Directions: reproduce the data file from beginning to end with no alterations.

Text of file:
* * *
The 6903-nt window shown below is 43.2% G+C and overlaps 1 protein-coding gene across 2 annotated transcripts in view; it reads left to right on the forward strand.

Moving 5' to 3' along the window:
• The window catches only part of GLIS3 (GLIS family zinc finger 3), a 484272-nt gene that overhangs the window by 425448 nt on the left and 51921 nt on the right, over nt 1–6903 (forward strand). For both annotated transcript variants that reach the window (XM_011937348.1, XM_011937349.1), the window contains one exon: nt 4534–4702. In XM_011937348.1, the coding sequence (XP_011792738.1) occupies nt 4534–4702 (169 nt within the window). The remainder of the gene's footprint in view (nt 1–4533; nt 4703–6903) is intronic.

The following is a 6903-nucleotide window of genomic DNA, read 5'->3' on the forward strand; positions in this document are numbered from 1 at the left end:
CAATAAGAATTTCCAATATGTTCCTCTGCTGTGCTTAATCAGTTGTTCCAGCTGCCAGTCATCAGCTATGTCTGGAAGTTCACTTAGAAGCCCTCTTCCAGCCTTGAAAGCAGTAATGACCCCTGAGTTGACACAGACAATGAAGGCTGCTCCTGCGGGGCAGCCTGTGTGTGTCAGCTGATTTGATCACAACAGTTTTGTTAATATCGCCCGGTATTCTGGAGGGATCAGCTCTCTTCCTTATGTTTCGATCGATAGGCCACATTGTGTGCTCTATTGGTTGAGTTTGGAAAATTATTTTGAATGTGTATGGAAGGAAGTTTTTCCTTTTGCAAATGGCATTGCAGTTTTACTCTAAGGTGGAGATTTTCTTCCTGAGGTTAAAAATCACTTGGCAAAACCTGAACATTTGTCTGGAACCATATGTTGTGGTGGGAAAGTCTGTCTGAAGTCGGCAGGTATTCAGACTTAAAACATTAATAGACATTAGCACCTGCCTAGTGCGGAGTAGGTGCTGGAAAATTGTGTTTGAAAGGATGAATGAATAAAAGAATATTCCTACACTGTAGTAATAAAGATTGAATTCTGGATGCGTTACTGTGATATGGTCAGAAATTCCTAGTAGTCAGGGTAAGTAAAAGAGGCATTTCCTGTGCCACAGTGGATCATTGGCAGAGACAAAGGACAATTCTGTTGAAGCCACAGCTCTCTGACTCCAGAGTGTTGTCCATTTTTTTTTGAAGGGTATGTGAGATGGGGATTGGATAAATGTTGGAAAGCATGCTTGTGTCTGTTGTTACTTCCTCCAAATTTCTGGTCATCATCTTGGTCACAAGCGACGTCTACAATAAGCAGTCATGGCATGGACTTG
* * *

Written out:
The 6903-nt window shown below is 43.2% G+C and overlaps 1 protein-coding gene across 2 annotated transcripts in view; it reads left to right on the forward strand.

Moving 5' to 3' along the window:
• The window catches only part of GLIS3 (GLIS family zinc finger 3), a 484272-nt gene that overhangs the window by 425448 nt on the left and 51921 nt on the right, over nt 1–6903 (forward strand). For both annotated transcript variants that reach the window (XM_011937348.1, XM_011937349.1), the window contains one exon: nt 4534–4702. In XM_011937348.1, the coding sequence (XP_011792738.1) occupies nt 4534–4702 (169 nt within the window). The remainder of the gene's footprint in view (nt 1–4533; nt 4703–6903) is intronic.

The following is a 6903-nucleotide window of genomic DNA, read 5'->3' on the forward strand; positions in this document are numbered from 1 at the left end:
CAATAAGAATTTCCAATATGTTCCTCTGCTGTGCTTAATCAGTTGTTCCAGCTGCCAGTCATCAGCTATGTCTGGAAGTTCACTTAGAAGCCCTCTTCCAGCCTTGAAAGCAGTAATGACCCCTGAGTTGACACAGACAATGAAGGCTGCTCCTGCGGGGCAGCCTGTGTGTGTCAGCTGATTTGATCACAACAGTTTTGTTAATATCGCCCGGTATTCTGGAGGGATCAGCTCTCTTCCTTATGTTTCGATCGATAGGCCACATTGTGTGCTCTATTGGTTGAGTTTGGAAAATTATTTTGAATGTGTATGGAAGGAAGTTTTTCCTTTTGCAAATGGCATTGCAGTTTTACTCTAAGGTGGAGATTTTCTTCCTGAGGTTAAAAATCACTTGGCAAAACCTGAACATTTGTCTGGAACCATATGTTGTGGTGGGAAAGTCTGTCTGAAGTCGGCAGGTATTCAGACTTAAAACATTAATAGACATTAGCACCTGCCTAGTGCGGAGTAGGTGCTGGAAAATTGTGTTTGAAAGGATGAATGAATAAAAGAATATTCCTACACTGTAGTAATAAAGATTGAATTCTGGATGCGTTACTGTGATATGGTCAGAAATTCCTAGTAGTCAGGGTAAGTAAAAGAGGCATTTCCTGTGCCACAGTGGATCATTGGCAGAGACAAAGGACAATTCTGTTGAAGCCACAGCTCTCTGACTCCAGAGTGTTGTCCATTTTTTTTTGAAGGGTATGTGAGATGGGGATTGGATAAATGTTGGAAAGCATGCTTGTGTCTGTTGTTACTTCCTCCAAATTTCTGGTCATCATCTTGGTCACAAGCGACGTCTACAATAAGCAGTCATGGCATGGACTTG